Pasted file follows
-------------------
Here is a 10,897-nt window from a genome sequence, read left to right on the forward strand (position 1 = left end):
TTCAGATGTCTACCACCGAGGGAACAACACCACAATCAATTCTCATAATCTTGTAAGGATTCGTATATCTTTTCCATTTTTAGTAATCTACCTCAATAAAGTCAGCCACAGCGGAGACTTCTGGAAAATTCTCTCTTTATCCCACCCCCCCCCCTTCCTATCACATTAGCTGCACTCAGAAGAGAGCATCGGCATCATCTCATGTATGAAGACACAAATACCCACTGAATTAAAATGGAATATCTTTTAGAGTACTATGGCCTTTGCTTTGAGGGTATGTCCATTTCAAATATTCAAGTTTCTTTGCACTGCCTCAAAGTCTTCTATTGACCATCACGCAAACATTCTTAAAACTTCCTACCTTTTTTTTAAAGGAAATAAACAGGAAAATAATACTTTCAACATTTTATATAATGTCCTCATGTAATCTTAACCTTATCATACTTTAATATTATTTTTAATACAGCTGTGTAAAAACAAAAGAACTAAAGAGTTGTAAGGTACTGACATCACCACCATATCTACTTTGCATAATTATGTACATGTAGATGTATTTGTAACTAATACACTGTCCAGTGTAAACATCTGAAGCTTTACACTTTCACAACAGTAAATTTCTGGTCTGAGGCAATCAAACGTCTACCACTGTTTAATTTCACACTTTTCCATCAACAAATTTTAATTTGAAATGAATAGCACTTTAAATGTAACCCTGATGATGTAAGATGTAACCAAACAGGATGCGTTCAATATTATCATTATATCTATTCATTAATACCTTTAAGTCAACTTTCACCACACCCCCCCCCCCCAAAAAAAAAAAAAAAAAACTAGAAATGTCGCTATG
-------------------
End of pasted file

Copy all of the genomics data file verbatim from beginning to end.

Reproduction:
Here is a 10,897-nt window from a genome sequence, read left to right on the forward strand (position 1 = left end):
TTCAGATGTCTACCACCGAGGGAACAACACCACAATCAATTCTCATAATCTTGTAAGGATTCGTATATCTTTTCCATTTTTAGTAATCTACCTCAATAAAGTCAGCCACAGCGGAGACTTCTGGAAAATTCTCTCTTTATCCCACCCCCCCCCCTTCCTATCACATTAGCTGCACTCAGAAGAGAGCATCGGCATCATCTCATGTATGAAGACACAAATACCCACTGAATTAAAATGGAATATCTTTTAGAGTACTATGGCCTTTGCTTTGAGGGTATGTCCATTTCAAATATTCAAGTTTCTTTGCACTGCCTCAAAGTCTTCTATTGACCATCACGCAAACATTCTTAAAACTTCCTACCTTTTTTTTAAAGGAAATAAACAGGAAAATAATACTTTCAACATTTTATATAATGTCCTCATGTAATCTTAACCTTATCATACTTTAATATTATTTTTAATACAGCTGTGTAAAAACAAAAGAACTAAAGAGTTGTAAGGTACTGACATCACCACCATATCTACTTTGCATAATTATGTACATGTAGATGTATTTGTAACTAATACACTGTCCAGTGTAAACATCTGAAGCTTTACACTTTCACAACAGTAAATTTCTGGTCTGAGGCAATCAAACGTCTACCACTGTTTAATTTCACACTTTTCCATCAACAAATTTTAATTTGAAATGAATAGCACTTTAAATGTAACCCTGATGATGTAAGATGTAACCAAACAGGATGCGTTCAATATTATCATTATATCTATTCATTAATACCTTTAAGTCAACTTTCACCACACCCCCCCCCCCCAAAAAAAAAAAAAAAAAACTAGAAATGTCGCTATG